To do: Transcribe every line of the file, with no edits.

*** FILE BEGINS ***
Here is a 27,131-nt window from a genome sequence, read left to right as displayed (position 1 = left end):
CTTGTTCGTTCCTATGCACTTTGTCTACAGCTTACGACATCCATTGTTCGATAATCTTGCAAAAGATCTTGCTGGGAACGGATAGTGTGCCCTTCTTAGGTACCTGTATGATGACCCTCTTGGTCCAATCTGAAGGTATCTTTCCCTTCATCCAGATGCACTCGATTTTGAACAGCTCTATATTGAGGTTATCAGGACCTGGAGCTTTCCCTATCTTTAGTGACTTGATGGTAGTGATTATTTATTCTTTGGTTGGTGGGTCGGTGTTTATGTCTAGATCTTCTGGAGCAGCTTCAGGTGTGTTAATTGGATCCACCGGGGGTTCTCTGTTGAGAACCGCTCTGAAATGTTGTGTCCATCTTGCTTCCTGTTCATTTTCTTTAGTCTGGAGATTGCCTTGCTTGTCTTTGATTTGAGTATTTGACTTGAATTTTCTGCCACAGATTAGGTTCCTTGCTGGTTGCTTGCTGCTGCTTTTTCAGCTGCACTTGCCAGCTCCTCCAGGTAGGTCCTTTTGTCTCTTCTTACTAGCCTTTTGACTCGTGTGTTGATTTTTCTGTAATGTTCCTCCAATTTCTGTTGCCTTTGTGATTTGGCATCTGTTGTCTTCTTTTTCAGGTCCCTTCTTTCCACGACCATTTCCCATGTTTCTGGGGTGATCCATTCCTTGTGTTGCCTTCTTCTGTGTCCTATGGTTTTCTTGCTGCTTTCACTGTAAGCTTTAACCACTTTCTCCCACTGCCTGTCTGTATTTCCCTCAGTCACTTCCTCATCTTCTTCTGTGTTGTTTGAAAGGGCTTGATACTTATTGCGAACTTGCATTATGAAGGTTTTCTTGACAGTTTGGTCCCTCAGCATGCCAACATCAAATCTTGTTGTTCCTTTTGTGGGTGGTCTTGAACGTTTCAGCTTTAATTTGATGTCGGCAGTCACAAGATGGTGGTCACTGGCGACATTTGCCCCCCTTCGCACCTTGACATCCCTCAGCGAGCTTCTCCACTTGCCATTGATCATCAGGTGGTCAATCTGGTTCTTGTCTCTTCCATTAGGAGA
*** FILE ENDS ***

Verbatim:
Here is a 27,131-nt window from a genome sequence, read left to right as displayed (position 1 = left end):
CTTGTTCGTTCCTATGCACTTTGTCTACAGCTTACGACATCCATTGTTCGATAATCTTGCAAAAGATCTTGCTGGGAACGGATAGTGTGCCCTTCTTAGGTACCTGTATGATGACCCTCTTGGTCCAATCTGAAGGTATCTTTCCCTTCATCCAGATGCACTCGATTTTGAACAGCTCTATATTGAGGTTATCAGGACCTGGAGCTTTCCCTATCTTTAGTGACTTGATGGTAGTGATTATTTATTCTTTGGTTGGTGGGTCGGTGTTTATGTCTAGATCTTCTGGAGCAGCTTCAGGTGTGTTAATTGGATCCACCGGGGGTTCTCTGTTGAGAACCGCTCTGAAATGTTGTGTCCATCTTGCTTCCTGTTCATTTTCTTTAGTCTGGAGATTGCCTTGCTTGTCTTTGATTTGAGTATTTGACTTGAATTTTCTGCCACAGATTAGGTTCCTTGCTGGTTGCTTGCTGCTGCTTTTTCAGCTGCACTTGCCAGCTCCTCCAGGTAGGTCCTTTTGTCTCTTCTTACTAGCCTTTTGACTCGTGTGTTGATTTTTCTGTAATGTTCCTCCAATTTCTGTTGCCTTTGTGATTTGGCATCTGTTGTCTTCTTTTTCAGGTCCCTTCTTTCCACGACCATTTCCCATGTTTCTGGGGTGATCCATTCCTTGTGTTGCCTTCTTCTGTGTCCTATGGTTTTCTTGCTGCTTTCACTGTAAGCTTTAACCACTTTCTCCCACTGCCTGTCTGTATTTCCCTCAGTCACTTCCTCATCTTCTTCTGTGTTGTTTGAAAGGGCTTGATACTTATTGCGAACTTGCATTATGAAGGTTTTCTTGACAGTTTGGTCCCTCAGCATGCCAACATCAAATCTTGTTGTTCCTTTTGTGGGTGGTCTTGAACGTTTCAGCTTTAATTTGATGTCGGCAGTCACAAGATGGTGGTCACTGGCGACATTTGCCCCCCTTCGCACCTTGACATCCCTCAGCGAGCTTCTCCACTTGCCATTGATCATCAGGTGGTCAATCTGGTTCTTGTCTCTTCCATTAGGAGA